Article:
Welcome to the next episode of 'Law & Order'

Welcome to the next episode of ‘Law & Order’

The US House of Representatives has voted in favour of house joint resolution (HJR) 111 to repeal the Consumer Financial Protection Bureau’s (CFPB) final rule on arbitration agreements, reports Paybefore (Banking Technology‘s sister publication).

The vote was 231-190 with Rep. Walter Jones (North Carolina) the lone Republican joining the Democrats with a no vote.

To refresh your memory, the bureau contended that its final rule would assure consumers “get their day in court,” and will “deter wrongdoing by restoring consumers’ right to join together to pursue justice and relief through group lawsuits”.

There is no timetable for the Senate to take up the companion resolution (SJR 47), which was introduced on 20 July by Senate Banking Committee Chairman Mike Crapo (R-Idaho). Since the Senate is more focused on budget and health care battles at the moment, it’s unlikely the resolution will be voted on until after the August recess.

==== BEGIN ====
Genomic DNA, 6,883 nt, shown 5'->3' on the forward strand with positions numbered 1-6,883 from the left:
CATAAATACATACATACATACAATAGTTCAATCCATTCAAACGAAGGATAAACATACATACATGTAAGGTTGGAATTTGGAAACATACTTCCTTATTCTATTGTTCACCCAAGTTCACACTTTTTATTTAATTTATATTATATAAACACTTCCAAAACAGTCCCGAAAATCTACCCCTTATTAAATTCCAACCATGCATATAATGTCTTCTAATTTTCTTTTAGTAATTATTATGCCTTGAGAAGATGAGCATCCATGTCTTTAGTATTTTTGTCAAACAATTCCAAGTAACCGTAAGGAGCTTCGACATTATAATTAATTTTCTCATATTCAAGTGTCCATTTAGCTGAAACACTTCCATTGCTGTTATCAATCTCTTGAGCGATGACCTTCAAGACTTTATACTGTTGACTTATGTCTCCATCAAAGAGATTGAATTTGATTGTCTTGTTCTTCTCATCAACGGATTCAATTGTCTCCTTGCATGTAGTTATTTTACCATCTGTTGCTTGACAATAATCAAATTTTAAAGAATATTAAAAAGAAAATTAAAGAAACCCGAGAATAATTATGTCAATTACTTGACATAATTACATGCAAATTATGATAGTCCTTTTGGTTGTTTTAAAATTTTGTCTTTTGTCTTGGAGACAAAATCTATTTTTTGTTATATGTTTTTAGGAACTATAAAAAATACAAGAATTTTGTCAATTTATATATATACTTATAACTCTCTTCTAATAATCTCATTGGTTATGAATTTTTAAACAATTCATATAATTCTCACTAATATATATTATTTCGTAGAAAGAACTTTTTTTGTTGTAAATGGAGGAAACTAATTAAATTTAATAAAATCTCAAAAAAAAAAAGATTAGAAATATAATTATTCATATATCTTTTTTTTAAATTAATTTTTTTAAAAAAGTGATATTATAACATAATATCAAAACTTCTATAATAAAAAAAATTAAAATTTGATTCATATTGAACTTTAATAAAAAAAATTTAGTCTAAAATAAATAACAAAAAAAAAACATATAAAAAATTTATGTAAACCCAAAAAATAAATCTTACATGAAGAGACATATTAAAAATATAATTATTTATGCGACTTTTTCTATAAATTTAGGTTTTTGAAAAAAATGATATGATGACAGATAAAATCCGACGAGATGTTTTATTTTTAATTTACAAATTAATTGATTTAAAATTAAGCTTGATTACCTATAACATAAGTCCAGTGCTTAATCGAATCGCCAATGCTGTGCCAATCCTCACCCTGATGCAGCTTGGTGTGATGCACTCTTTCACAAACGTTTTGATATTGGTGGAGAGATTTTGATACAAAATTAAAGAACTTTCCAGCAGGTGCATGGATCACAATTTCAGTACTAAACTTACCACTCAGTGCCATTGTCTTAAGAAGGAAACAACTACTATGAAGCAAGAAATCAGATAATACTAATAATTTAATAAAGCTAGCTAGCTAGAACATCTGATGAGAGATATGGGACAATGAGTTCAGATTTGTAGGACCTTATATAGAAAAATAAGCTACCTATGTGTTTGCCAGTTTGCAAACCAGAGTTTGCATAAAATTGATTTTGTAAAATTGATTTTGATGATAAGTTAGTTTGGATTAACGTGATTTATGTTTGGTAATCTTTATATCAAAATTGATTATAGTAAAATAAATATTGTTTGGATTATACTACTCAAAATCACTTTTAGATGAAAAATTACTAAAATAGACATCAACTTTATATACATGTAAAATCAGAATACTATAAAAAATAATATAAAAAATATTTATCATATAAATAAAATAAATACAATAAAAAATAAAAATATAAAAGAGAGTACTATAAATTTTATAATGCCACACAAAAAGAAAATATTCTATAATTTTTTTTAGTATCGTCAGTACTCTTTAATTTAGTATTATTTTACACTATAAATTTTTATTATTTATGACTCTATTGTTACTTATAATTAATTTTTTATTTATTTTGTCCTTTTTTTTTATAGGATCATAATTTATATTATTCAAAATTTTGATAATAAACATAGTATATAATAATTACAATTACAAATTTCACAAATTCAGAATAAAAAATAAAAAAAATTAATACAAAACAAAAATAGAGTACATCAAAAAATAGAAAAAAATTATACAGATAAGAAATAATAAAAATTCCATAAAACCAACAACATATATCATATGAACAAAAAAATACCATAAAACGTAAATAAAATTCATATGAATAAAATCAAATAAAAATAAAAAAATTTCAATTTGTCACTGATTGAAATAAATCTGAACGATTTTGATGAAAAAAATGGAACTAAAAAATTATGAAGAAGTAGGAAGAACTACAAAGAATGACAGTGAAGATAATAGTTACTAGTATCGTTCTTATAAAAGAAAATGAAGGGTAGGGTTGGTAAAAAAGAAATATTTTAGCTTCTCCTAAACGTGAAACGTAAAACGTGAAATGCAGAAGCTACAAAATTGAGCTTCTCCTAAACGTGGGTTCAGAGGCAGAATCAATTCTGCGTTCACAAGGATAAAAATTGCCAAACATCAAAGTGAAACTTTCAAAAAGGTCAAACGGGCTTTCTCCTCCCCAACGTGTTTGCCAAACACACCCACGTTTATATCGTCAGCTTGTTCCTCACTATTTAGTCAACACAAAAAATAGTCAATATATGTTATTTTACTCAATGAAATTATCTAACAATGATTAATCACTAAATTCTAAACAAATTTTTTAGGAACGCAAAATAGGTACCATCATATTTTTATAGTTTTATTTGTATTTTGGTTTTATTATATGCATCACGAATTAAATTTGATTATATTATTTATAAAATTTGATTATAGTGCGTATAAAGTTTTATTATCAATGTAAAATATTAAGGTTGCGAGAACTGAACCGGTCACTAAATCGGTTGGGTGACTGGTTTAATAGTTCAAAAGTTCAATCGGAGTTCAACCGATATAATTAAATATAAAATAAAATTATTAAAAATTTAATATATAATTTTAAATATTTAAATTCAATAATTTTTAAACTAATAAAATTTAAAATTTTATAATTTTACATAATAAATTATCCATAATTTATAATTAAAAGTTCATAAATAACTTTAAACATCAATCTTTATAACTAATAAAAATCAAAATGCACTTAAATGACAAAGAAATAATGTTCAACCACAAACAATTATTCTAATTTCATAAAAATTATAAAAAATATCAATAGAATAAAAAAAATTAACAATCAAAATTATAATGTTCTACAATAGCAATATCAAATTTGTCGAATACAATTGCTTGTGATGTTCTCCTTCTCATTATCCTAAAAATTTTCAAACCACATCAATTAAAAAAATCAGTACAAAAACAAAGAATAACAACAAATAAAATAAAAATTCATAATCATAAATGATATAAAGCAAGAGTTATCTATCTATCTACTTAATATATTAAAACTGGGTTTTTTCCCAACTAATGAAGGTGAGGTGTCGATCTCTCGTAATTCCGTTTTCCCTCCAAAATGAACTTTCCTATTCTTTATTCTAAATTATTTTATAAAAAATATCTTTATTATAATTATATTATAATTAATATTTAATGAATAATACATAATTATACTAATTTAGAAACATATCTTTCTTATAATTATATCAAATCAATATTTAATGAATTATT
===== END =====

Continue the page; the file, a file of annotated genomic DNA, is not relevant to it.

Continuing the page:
The resolution has been referred to the Senate Banking Committee, where it faces staunch opposition from Democrats, including ranking Democrat Sherrod Brown (Ohio) and Sen. Elizabeth Warren (Massachusetts).

Sen. Brown vowed to fight the repeal of the arbitration rule and has introduced separate legislation to enable victims of the Wells Fargo fake account scandal to join class action litigation against the bank. The CFPB’s final rule does not apply to those Wells Fargo customers. It would only apply to agreements made after the compliance date, which is now 19 March 2018.

If the Senate can pass its Congressional Review Act (CRA) resolution on arbitration, the president is expected to sign it. That would prohibit the CFPB from issuing any future rules on arbitration agreements.